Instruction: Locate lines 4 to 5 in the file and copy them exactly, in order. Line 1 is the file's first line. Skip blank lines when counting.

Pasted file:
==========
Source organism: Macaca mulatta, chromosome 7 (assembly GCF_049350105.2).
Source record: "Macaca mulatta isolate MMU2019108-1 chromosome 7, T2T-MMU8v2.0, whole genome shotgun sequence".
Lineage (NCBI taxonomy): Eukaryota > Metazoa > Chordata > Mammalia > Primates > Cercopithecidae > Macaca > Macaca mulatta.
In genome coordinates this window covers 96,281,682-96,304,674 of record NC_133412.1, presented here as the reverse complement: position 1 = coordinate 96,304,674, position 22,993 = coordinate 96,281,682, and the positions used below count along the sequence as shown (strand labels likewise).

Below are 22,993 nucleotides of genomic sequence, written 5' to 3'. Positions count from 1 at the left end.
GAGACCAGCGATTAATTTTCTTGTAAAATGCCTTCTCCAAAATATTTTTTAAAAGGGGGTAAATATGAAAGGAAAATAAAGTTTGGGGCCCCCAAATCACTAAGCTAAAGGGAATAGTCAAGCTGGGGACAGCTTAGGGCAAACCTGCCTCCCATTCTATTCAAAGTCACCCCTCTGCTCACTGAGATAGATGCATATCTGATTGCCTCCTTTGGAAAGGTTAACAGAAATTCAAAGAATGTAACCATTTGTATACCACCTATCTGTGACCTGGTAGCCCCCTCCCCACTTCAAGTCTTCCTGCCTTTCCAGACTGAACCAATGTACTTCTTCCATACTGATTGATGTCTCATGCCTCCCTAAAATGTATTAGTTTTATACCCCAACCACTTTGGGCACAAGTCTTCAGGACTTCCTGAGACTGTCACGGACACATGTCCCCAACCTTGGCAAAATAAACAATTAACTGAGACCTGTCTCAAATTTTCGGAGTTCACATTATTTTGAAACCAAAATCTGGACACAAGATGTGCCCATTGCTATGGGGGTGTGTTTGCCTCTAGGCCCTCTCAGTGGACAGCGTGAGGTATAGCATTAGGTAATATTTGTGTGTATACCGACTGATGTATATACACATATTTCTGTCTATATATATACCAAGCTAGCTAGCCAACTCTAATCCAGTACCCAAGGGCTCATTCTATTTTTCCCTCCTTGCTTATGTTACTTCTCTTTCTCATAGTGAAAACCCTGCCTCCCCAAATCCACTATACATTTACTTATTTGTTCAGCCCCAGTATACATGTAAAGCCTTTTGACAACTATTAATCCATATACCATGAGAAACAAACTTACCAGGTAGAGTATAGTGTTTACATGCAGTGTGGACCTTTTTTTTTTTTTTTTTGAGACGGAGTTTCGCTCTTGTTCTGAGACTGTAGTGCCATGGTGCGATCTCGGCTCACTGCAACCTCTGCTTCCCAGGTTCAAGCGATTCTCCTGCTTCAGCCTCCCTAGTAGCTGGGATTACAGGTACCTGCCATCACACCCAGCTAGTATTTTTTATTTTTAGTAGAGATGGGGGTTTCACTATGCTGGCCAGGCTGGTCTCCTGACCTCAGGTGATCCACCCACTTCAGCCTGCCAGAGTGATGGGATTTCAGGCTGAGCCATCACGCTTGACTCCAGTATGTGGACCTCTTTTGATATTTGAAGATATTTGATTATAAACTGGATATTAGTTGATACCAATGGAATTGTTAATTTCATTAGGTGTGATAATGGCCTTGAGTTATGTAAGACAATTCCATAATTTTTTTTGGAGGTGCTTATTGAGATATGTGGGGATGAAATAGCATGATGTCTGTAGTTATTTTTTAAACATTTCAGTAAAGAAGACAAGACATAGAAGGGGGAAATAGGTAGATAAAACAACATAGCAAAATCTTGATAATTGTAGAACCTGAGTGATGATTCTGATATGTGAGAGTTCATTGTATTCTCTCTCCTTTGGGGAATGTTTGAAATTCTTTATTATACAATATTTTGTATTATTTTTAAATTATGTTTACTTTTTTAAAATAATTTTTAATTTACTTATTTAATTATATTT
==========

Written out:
In genome coordinates this window covers 96,281,682-96,304,674 of record NC_133412.1, presented here as the reverse complement: position 1 = coordinate 96,304,674, position 22,993 = coordinate 96,281,682, and the positions used below count along the sequence as shown (strand labels likewise).

Below are 22,993 nucleotides of genomic sequence, written 5' to 3'. Positions count from 1 at the left end.